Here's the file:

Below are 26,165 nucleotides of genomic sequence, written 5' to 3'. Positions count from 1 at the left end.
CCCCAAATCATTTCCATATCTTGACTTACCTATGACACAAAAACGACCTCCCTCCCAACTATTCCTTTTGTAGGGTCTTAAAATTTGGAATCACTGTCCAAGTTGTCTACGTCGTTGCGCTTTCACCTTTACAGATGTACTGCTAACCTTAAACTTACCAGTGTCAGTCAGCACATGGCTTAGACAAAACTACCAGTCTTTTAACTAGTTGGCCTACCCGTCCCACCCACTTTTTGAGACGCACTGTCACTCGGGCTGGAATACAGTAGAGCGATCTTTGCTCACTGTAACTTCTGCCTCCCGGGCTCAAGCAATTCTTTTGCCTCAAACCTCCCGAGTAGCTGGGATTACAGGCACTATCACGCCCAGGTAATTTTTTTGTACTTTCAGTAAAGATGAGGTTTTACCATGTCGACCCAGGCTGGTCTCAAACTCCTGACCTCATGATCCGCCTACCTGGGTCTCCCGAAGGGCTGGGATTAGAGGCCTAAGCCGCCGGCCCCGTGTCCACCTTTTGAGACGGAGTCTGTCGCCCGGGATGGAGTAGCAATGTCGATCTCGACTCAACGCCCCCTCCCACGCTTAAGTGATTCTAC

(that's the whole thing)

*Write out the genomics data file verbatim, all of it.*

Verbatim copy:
Below are 26,165 nucleotides of genomic sequence, written 5' to 3'. Positions count from 1 at the left end.
CCCCAAATCATTTCCATATCTTGACTTACCTATGACACAAAAACGACCTCCCTCCCAACTATTCCTTTTGTAGGGTCTTAAAATTTGGAATCACTGTCCAAGTTGTCTACGTCGTTGCGCTTTCACCTTTACAGATGTACTGCTAACCTTAAACTTACCAGTGTCAGTCAGCACATGGCTTAGACAAAACTACCAGTCTTTTAACTAGTTGGCCTACCCGTCCCACCCACTTTTTGAGACGCACTGTCACTCGGGCTGGAATACAGTAGAGCGATCTTTGCTCACTGTAACTTCTGCCTCCCGGGCTCAAGCAATTCTTTTGCCTCAAACCTCCCGAGTAGCTGGGATTACAGGCACTATCACGCCCAGGTAATTTTTTTGTACTTTCAGTAAAGATGAGGTTTTACCATGTCGACCCAGGCTGGTCTCAAACTCCTGACCTCATGATCCGCCTACCTGGGTCTCCCGAAGGGCTGGGATTAGAGGCCTAAGCCGCCGGCCCCGTGTCCACCTTTTGAGACGGAGTCTGTCGCCCGGGATGGAGTAGCAATGTCGATCTCGACTCAACGCCCCCTCCCACGCTTAAGTGATTCTAC